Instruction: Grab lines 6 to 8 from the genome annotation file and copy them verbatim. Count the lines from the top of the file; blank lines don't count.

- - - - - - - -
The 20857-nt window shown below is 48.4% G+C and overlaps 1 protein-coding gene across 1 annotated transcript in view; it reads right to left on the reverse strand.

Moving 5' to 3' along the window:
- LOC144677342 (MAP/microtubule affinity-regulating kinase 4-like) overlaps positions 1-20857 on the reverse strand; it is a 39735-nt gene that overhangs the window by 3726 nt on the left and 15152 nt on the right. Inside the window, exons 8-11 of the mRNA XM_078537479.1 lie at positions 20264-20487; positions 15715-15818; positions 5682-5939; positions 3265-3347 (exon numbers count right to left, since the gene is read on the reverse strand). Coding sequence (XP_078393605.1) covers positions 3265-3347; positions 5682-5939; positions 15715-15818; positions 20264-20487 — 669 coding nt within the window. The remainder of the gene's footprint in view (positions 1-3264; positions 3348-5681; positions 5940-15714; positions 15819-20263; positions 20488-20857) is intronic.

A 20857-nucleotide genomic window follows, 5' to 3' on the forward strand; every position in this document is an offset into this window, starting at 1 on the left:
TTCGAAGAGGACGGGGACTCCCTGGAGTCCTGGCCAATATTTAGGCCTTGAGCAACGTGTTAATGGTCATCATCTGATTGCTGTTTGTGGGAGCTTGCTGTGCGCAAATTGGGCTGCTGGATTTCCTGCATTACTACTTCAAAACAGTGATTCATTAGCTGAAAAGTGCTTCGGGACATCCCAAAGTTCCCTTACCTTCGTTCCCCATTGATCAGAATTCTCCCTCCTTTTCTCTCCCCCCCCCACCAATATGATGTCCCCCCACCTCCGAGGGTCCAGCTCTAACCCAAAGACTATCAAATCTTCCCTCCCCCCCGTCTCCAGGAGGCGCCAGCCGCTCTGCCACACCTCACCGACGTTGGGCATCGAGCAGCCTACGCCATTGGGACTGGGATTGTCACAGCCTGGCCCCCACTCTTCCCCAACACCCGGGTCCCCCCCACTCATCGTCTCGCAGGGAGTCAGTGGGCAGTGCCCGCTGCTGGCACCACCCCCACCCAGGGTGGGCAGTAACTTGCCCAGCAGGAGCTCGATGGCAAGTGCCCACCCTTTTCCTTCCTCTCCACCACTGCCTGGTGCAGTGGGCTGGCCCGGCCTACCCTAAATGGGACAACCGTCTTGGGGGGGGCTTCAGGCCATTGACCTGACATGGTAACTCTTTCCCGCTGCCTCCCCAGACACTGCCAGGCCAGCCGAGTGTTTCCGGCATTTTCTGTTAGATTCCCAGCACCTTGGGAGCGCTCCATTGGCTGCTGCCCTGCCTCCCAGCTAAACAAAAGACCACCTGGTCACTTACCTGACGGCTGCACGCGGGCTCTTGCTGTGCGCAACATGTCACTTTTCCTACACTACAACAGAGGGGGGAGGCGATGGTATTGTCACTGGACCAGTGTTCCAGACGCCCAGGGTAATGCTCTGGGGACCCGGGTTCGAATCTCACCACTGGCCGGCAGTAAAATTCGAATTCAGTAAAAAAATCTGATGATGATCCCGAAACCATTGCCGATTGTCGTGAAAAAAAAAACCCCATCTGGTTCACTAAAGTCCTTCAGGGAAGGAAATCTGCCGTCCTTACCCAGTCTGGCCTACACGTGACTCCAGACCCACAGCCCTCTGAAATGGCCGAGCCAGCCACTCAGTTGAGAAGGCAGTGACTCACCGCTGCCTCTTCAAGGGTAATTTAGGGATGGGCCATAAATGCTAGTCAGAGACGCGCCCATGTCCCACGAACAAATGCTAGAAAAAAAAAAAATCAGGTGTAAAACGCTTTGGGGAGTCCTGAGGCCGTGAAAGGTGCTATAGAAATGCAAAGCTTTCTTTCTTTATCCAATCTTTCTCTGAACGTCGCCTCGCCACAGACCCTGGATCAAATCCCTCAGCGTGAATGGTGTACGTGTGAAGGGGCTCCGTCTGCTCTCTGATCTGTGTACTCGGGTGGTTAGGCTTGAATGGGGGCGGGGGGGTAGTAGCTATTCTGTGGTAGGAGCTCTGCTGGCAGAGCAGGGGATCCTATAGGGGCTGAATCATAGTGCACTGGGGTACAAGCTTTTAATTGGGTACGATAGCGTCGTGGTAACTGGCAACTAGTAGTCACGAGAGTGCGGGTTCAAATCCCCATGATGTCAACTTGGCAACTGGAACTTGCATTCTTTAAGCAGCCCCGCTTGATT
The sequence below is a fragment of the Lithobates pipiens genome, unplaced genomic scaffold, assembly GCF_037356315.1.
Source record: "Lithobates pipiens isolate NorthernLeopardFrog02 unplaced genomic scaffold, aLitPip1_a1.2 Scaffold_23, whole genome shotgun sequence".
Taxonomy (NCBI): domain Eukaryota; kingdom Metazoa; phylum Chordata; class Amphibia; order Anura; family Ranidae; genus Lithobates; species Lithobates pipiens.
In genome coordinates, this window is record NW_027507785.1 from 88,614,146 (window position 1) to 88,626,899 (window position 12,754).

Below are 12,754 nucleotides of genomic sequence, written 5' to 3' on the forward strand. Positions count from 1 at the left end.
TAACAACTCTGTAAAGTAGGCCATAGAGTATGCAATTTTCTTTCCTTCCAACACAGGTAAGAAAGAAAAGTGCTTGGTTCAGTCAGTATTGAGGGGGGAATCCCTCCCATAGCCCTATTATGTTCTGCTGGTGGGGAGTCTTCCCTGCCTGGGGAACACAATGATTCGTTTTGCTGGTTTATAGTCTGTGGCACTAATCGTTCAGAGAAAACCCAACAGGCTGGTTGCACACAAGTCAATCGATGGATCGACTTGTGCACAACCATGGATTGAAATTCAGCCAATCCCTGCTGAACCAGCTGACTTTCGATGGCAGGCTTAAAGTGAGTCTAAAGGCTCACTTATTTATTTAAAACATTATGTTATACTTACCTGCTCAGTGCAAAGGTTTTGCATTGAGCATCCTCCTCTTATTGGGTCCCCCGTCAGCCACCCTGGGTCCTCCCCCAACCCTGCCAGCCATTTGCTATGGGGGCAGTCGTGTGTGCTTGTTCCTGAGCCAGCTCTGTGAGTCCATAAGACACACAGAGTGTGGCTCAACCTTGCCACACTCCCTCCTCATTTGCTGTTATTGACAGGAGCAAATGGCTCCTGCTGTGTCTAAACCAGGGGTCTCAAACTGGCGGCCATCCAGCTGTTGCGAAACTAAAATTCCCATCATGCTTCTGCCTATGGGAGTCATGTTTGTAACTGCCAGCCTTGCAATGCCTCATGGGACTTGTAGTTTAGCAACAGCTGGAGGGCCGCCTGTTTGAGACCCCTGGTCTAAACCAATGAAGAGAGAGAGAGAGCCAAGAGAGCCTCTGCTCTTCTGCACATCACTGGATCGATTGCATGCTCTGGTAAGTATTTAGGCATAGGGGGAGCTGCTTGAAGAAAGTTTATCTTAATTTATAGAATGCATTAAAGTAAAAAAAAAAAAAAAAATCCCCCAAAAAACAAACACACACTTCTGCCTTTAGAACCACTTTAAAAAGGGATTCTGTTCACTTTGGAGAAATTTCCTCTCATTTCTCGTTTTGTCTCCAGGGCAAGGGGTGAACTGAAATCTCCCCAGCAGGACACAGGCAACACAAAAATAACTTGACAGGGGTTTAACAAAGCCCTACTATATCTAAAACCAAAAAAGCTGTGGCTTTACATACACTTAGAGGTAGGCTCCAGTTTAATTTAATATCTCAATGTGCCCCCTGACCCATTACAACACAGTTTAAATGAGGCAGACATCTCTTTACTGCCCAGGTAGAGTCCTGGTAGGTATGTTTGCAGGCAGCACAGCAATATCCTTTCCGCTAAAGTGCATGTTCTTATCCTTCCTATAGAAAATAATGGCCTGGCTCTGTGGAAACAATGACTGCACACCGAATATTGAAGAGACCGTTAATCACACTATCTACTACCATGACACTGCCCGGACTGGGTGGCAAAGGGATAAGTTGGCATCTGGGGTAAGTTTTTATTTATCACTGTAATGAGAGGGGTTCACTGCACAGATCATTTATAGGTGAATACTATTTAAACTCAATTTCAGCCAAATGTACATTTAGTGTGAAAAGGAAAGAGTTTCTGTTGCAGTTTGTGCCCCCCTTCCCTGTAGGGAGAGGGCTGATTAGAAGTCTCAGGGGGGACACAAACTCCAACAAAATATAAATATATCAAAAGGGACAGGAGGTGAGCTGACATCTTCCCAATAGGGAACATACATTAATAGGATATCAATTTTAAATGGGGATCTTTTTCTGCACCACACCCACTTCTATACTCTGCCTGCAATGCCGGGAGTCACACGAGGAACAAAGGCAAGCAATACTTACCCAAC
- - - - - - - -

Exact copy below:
The sequence below is a fragment of the Lithobates pipiens genome, unplaced genomic scaffold, assembly GCF_037356315.1.
Source record: "Lithobates pipiens isolate NorthernLeopardFrog02 unplaced genomic scaffold, aLitPip1_a1.2 Scaffold_23, whole genome shotgun sequence".
Taxonomy (NCBI): domain Eukaryota; kingdom Metazoa; phylum Chordata; class Amphibia; order Anura; family Ranidae; genus Lithobates; species Lithobates pipiens.